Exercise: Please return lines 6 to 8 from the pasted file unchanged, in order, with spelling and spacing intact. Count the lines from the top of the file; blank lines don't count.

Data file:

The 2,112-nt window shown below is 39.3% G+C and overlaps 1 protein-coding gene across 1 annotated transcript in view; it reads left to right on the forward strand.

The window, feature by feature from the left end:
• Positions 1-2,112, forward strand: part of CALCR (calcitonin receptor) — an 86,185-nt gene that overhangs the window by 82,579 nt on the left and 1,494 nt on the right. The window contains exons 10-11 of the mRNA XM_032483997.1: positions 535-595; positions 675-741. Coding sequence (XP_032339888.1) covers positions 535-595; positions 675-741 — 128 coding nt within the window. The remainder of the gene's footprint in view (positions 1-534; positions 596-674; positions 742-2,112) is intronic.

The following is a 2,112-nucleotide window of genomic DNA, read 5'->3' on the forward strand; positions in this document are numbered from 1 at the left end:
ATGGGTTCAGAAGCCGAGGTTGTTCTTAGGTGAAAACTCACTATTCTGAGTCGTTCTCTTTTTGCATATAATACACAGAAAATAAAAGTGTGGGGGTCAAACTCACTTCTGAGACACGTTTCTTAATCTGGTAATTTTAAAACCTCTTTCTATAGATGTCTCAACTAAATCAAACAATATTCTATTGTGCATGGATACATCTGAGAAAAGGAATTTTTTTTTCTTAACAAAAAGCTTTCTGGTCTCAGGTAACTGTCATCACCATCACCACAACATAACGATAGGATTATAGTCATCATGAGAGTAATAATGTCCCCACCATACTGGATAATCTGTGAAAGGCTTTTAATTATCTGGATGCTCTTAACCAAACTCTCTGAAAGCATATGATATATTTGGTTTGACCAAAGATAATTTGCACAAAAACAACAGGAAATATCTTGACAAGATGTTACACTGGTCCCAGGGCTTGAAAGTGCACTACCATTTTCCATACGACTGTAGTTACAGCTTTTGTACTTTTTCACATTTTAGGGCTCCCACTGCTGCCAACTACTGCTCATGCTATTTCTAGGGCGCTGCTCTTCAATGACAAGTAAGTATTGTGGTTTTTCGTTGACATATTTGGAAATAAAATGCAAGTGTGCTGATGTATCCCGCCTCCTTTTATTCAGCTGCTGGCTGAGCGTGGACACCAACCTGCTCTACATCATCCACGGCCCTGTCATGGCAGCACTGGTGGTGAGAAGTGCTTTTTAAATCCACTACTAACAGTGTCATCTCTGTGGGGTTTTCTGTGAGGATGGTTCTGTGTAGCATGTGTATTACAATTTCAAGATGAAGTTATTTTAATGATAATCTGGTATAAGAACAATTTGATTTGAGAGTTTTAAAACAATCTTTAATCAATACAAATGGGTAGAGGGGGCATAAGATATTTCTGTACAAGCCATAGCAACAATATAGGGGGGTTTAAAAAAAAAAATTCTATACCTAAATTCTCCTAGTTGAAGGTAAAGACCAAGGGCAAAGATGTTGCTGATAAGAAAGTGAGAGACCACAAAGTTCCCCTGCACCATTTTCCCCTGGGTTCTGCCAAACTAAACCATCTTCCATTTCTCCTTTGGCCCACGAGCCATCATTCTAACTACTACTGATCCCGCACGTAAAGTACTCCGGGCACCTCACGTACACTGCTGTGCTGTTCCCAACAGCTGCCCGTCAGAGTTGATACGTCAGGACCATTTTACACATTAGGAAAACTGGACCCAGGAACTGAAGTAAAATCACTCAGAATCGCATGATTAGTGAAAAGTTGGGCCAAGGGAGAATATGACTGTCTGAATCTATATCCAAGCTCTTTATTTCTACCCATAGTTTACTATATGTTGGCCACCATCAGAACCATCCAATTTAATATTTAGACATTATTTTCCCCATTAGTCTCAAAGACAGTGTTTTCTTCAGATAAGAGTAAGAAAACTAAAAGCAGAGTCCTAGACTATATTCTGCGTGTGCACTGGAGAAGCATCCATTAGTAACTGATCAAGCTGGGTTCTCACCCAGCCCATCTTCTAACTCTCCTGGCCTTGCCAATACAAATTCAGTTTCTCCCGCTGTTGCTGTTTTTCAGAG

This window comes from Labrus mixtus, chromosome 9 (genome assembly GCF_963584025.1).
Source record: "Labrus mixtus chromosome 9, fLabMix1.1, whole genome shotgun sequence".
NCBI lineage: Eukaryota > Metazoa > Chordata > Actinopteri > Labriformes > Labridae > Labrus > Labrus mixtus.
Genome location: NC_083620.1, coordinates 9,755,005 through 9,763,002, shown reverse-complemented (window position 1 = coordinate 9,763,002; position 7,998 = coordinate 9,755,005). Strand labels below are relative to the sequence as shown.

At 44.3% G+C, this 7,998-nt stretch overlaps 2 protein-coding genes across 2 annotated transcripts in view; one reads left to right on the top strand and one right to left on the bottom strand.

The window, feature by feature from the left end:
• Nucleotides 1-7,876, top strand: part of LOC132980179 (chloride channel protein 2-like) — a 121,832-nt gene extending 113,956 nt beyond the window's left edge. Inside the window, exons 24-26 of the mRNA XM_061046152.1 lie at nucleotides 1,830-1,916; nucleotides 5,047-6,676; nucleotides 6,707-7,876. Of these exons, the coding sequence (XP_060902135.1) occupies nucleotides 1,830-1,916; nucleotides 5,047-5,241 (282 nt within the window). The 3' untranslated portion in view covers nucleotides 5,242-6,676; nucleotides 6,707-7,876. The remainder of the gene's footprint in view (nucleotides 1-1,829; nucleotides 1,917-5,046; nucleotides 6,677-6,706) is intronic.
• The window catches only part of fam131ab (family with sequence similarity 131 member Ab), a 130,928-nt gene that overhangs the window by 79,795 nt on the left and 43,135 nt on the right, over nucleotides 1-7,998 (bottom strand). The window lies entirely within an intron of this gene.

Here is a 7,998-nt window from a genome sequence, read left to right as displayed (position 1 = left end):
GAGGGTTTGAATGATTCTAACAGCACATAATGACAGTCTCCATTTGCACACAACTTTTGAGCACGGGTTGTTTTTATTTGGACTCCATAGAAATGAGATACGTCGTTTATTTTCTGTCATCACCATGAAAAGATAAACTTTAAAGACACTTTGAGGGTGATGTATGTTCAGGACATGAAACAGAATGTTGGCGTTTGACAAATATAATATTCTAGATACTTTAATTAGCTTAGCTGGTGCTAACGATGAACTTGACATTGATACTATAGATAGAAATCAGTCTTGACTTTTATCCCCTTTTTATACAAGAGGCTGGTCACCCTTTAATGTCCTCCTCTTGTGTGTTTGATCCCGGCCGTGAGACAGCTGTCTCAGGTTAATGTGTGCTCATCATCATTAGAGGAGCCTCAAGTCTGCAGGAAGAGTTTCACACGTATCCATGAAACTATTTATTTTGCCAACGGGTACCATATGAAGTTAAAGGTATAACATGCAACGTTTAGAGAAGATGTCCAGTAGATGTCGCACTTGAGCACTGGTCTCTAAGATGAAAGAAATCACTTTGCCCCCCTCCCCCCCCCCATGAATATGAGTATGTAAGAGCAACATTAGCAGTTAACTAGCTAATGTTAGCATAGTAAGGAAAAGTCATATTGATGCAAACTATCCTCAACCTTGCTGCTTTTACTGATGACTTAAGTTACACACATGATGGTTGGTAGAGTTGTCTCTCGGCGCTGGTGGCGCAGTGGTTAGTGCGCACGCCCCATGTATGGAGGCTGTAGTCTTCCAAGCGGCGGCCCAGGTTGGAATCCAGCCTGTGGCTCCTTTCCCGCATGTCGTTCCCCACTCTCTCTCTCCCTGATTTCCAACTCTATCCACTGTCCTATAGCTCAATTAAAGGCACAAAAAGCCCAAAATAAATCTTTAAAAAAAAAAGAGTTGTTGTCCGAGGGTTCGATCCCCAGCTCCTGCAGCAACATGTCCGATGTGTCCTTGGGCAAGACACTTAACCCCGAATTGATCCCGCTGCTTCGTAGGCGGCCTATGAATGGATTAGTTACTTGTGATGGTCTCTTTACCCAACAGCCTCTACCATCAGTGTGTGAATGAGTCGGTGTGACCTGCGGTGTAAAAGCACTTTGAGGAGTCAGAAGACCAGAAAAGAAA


This window comes from Labrus mixtus, chromosome 9 (genome assembly GCF_963584025.1).
Source record: "Labrus mixtus chromosome 9, fLabMix1.1, whole genome shotgun sequence".
NCBI lineage: Eukaryota > Metazoa > Chordata > Actinopteri > Labriformes > Labridae > Labrus > Labrus mixtus.